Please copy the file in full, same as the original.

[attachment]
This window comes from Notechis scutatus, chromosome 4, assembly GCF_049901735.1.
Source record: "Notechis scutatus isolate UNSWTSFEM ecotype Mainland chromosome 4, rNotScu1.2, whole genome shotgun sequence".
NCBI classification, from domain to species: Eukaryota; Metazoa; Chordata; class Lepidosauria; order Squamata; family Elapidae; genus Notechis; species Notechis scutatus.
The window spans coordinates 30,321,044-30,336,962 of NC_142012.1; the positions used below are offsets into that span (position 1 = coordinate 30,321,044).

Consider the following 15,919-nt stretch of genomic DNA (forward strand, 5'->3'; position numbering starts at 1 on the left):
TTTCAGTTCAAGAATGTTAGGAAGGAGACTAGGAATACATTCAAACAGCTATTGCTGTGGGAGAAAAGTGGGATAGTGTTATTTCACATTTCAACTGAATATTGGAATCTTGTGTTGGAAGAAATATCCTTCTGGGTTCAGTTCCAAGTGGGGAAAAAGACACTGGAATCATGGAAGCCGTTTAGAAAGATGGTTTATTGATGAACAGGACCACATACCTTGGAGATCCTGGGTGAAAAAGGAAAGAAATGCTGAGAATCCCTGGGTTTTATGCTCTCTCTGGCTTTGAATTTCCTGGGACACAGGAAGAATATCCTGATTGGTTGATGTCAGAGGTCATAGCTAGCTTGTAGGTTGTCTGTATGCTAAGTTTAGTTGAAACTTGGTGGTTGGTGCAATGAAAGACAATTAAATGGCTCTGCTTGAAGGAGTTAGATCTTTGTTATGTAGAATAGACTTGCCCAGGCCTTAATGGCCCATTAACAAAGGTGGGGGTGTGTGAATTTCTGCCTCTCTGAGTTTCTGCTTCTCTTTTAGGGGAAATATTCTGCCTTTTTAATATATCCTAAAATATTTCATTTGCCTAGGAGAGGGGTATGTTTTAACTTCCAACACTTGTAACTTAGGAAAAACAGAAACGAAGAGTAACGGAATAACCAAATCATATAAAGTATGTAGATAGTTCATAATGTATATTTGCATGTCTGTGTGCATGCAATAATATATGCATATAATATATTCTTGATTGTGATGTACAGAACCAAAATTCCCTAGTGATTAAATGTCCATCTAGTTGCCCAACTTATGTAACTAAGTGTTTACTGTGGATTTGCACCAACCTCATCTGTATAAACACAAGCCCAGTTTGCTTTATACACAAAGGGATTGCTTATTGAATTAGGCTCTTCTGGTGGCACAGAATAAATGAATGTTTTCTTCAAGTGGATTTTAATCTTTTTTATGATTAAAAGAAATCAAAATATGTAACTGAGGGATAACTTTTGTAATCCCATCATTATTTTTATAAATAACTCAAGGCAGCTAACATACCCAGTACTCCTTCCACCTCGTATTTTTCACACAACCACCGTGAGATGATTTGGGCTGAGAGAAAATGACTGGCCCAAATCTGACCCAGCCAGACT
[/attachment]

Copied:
This window comes from Notechis scutatus, chromosome 4, assembly GCF_049901735.1.
Source record: "Notechis scutatus isolate UNSWTSFEM ecotype Mainland chromosome 4, rNotScu1.2, whole genome shotgun sequence".
NCBI classification, from domain to species: Eukaryota; Metazoa; Chordata; class Lepidosauria; order Squamata; family Elapidae; genus Notechis; species Notechis scutatus.
The window spans coordinates 30,321,044-30,336,962 of NC_142012.1; the positions used below are offsets into that span (position 1 = coordinate 30,321,044).

Consider the following 15,919-nt stretch of genomic DNA (forward strand, 5'->3'; position numbering starts at 1 on the left):
TTTCAGTTCAAGAATGTTAGGAAGGAGACTAGGAATACATTCAAACAGCTATTGCTGTGGGAGAAAAGTGGGATAGTGTTATTTCACATTTCAACTGAATATTGGAATCTTGTGTTGGAAGAAATATCCTTCTGGGTTCAGTTCCAAGTGGGGAAAAAGACACTGGAATCATGGAAGCCGTTTAGAAAGATGGTTTATTGATGAACAGGACCACATACCTTGGAGATCCTGGGTGAAAAAGGAAAGAAATGCTGAGAATCCCTGGGTTTTATGCTCTCTCTGGCTTTGAATTTCCTGGGACACAGGAAGAATATCCTGATTGGTTGATGTCAGAGGTCATAGCTAGCTTGTAGGTTGTCTGTATGCTAAGTTTAGTTGAAACTTGGTGGTTGGTGCAATGAAAGACAATTAAATGGCTCTGCTTGAAGGAGTTAGATCTTTGTTATGTAGAATAGACTTGCCCAGGCCTTAATGGCCCATTAACAAAGGTGGGGGTGTGTGAATTTCTGCCTCTCTGAGTTTCTGCTTCTCTTTTAGGGGAAATATTCTGCCTTTTTAATATATCCTAAAATATTTCATTTGCCTAGGAGAGGGGTATGTTTTAACTTCCAACACTTGTAACTTAGGAAAAACAGAAACGAAGAGTAACGGAATAACCAAATCATATAAAGTATGTAGATAGTTCATAATGTATATTTGCATGTCTGTGTGCATGCAATAATATATGCATATAATATATTCTTGATTGTGATGTACAGAACCAAAATTCCCTAGTGATTAAATGTCCATCTAGTTGCCCAACTTATGTAACTAAGTGTTTACTGTGGATTTGCACCAACCTCATCTGTATAAACACAAGCCCAGTTTGCTTTATACACAAAGGGATTGCTTATTGAATTAGGCTCTTCTGGTGGCACAGAATAAATGAATGTTTTCTTCAAGTGGATTTTAATCTTTTTTATGATTAAAAGAAATCAAAATATGTAACTGAGGGATAACTTTTGTAATCCCATCATTATTTTTATAAATAACTCAAGGCAGCTAACATACCCAGTACTCCTTCCACCTCGTATTTTTCACACAACCACCGTGAGATGATTTGGGCTGAGAGAAAATGACTGGCCCAAATCTGACCCAGCCAGACT